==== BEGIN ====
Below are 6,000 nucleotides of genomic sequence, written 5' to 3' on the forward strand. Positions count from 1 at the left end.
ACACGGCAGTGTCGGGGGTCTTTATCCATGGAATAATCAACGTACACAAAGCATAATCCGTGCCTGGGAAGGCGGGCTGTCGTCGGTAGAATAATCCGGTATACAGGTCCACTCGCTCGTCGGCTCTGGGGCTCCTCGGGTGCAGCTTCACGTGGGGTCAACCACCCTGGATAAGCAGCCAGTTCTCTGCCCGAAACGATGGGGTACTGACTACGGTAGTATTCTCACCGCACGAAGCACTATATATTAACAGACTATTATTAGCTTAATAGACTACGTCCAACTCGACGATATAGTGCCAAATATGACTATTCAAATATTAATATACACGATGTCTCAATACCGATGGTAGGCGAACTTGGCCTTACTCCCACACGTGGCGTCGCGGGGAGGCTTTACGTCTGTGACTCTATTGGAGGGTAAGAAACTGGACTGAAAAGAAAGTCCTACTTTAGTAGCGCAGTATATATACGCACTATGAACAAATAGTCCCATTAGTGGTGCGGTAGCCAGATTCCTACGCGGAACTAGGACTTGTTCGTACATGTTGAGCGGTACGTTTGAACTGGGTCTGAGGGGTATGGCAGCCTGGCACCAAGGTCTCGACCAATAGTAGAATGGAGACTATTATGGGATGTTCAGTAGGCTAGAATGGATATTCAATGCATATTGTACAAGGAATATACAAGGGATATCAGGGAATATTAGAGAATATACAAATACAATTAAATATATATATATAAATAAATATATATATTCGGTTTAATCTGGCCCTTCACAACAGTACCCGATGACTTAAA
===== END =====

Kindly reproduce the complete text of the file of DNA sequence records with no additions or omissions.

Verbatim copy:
Below are 6,000 nucleotides of genomic sequence, written 5' to 3' on the forward strand. Positions count from 1 at the left end.
ACACGGCAGTGTCGGGGGTCTTTATCCATGGAATAATCAACGTACACAAAGCATAATCCGTGCCTGGGAAGGCGGGCTGTCGTCGGTAGAATAATCCGGTATACAGGTCCACTCGCTCGTCGGCTCTGGGGCTCCTCGGGTGCAGCTTCACGTGGGGTCAACCACCCTGGATAAGCAGCCAGTTCTCTGCCCGAAACGATGGGGTACTGACTACGGTAGTATTCTCACCGCACGAAGCACTATATATTAACAGACTATTATTAGCTTAATAGACTACGTCCAACTCGACGATATAGTGCCAAATATGACTATTCAAATATTAATATACACGATGTCTCAATACCGATGGTAGGCGAACTTGGCCTTACTCCCACACGTGGCGTCGCGGGGAGGCTTTACGTCTGTGACTCTATTGGAGGGTAAGAAACTGGACTGAAAAGAAAGTCCTACTTTAGTAGCGCAGTATATATACGCACTATGAACAAATAGTCCCATTAGTGGTGCGGTAGCCAGATTCCTACGCGGAACTAGGACTTGTTCGTACATGTTGAGCGGTACGTTTGAACTGGGTCTGAGGGGTATGGCAGCCTGGCACCAAGGTCTCGACCAATAGTAGAATGGAGACTATTATGGGATGTTCAGTAGGCTAGAATGGATATTCAATGCATATTGTACAAGGAATATACAAGGGATATCAGGGAATATTAGAGAATATACAAATACAATTAAATATATATATATAAATAAATATATATATTCGGTTTAATCTGGCCCTTCACAACAGTACCCGATGACTTAAA